Here are some tips to help deal with the situation, understand what's going on, and solve the problem so you and your canine companion can remain friends.
First you need to understand the underlying cause of the problem.
A dog does not just start peeing in his own house for the fun of it. Ask yourself if your dog is peeing in the house or merely marking his territory?
A big clue is normally found in the location. If the dog is peeing against upright objects then it is probably an attempt to mark his territory. Male dogs normally cock their legs when they pee so they necessarily pee against upright objects. A good clue is the amount of urine involved. If you're drowning in the stuff it's a pretty sure bet that your dog is regarding the house as his new toilet and you need to discourage him. Should you have only small puddles to deal with, then the cause is more likely to be related to marking territory.
Copious amounts normally means the dog is urinating because he feels the need to do so and either couldn't, or didn't want to, go out. If your dog pees during the night it might be a good plan to let him drink more earlier, rather than later at night, and take him outside for a pee before going to bed.
Understanding why dogs mark their territory.
A dog has a sense of smell that is significantly more developed than that of a human. (This is one of the reasons they are used as sniffer dogs by Police Forces around the world to find explosives or drugs.) While his urine might smell offensive to humans, to other dogs it is as good as a letter. It tells them who he is, and whether he or she is available to mate. It also establishes dominance over other dogs ("I was here first, so this is my turf"ý), and helps to dispel his feelings of insecurity and builds confidence.
If your dog is struggling with confidence problems, any sudden change in his home environment can trigger this behaviour. For instance; the arrival of a new baby may mean that your dog is now not getting as much attention as previously. Changes such as this engender anxiety and may cause marking behaviour.
Do all dogs do this?
Absolutely. Small dogs are more inclined to pee inside the house than larger dogs; males are more likely to mark than females. Two or more dogs in the same house may regard each other as competition and are then more prone to marking.
While marking is a natural thing for your dog to do, he needs to understand that he is not allowed to do this inside the house.
What can you do?
If this is a recent development with a dog that has never exhibited this type of behaviour the best thing you can do is take him to the vet. It is possible that there may be an underlying medical condition, such as a Urinary Tract Infection (UTI) that causes his incontinence.
Neutering at an early age can prevent the habit forming, or can stop marking behaviour. Of course neutering is not always an option should you want him to breed, but it's best to discuss this with your vet before taking any irreversible action.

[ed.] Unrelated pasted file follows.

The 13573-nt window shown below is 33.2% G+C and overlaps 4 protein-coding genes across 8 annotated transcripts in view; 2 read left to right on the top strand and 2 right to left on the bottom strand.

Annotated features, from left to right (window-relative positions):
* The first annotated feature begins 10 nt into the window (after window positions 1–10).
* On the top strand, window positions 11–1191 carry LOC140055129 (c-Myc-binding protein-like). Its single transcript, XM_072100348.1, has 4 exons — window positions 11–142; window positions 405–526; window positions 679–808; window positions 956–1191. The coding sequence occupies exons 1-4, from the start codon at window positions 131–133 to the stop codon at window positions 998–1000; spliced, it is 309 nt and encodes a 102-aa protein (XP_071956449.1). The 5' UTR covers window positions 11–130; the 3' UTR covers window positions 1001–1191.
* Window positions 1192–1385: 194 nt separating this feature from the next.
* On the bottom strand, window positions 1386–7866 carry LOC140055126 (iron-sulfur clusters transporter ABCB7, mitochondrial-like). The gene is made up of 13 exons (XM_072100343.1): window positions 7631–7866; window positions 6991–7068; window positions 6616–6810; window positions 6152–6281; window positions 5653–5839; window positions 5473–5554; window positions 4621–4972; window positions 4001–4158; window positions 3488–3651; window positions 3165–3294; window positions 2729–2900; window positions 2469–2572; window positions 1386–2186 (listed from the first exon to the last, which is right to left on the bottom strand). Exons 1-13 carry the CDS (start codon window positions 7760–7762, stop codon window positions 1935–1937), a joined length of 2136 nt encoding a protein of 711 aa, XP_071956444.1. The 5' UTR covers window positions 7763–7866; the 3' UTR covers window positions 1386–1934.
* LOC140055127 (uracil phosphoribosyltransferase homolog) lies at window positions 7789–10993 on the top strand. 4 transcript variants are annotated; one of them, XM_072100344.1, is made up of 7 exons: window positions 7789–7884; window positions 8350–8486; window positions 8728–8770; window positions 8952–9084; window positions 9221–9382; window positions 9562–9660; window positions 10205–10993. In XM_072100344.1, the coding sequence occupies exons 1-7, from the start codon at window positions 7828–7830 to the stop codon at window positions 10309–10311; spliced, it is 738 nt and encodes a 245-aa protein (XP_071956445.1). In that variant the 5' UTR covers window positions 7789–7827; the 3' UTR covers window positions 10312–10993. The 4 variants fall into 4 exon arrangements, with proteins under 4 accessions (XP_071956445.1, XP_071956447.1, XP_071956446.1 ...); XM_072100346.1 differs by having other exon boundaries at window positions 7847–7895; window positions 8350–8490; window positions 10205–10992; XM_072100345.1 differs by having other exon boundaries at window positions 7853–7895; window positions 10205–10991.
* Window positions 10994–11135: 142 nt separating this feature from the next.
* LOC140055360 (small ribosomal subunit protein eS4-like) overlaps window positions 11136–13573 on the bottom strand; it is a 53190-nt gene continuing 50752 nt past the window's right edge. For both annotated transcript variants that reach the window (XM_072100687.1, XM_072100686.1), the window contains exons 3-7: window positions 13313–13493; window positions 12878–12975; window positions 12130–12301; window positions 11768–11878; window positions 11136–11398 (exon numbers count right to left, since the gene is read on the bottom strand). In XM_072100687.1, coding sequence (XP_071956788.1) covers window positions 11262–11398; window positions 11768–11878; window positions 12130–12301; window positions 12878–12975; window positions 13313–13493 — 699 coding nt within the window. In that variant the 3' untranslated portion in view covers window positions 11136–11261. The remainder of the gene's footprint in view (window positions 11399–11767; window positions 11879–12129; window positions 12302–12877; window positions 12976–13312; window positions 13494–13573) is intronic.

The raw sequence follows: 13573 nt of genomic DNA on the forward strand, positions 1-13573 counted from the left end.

You could also try the Supervision Method and try to catch him in the act. Dogs learn (much as humans do) by operational conditioning. Watch your dog closely for when he starts exhibiting signs that he might be thinking of marking. Such signs can include sniffing, or circling in spots where he has marked before. When he starts to lift his leg make some noise to distract him and get his attention. Give him a clear "NO"ý command and divert his attention. If he really needs to pee, take him outside to play ball or something, and he will do it outside the house. If he wanted to mark the distraction will have changed his mind. Remember to be consistent every time you see him exhibiting marking symptoms, or attempting to mark.
Please do not shout at him, rant or rave, or hit him at any time - you will only make the problem worse.
In order to speed up the learning process be sure to lavish praise upon him when he pees where you want him to. Dogs learn fastest from positive responses to their behaviour.
Clean the spots where he marked, or peed thoroughly, but don't use ammonia. Dog urine contains ammonia and instead of deterring him it will only make him think some other strange dog is leaving messages. Instead, use a solution of water and vinegar to wash the areas thoroughly.
If you don't make too much of a fuss over the whole thing you can easily change your dog's behaviour and get him to pee where you want him to, i.e. outside the house!
If you found this article helpful and would like to know more about modifying your dog's behaviour why don't you have a look at my Squidoo lens and feel free to leave a comment and let me know what you think.
About the Author
I've been owned by numerous dogs and have had many rewarding experiences with them over the years. Housetraining them, or modifying aberrant behavior is easy and rewarding. If you would like to learn learn more about stopping your dog peeing in the house or otherwise positively modifying your dog's behaviour, please visit my Squidoo page dealing exclusively and more in-depth with this issue, and feel free to tell me about your experiences.
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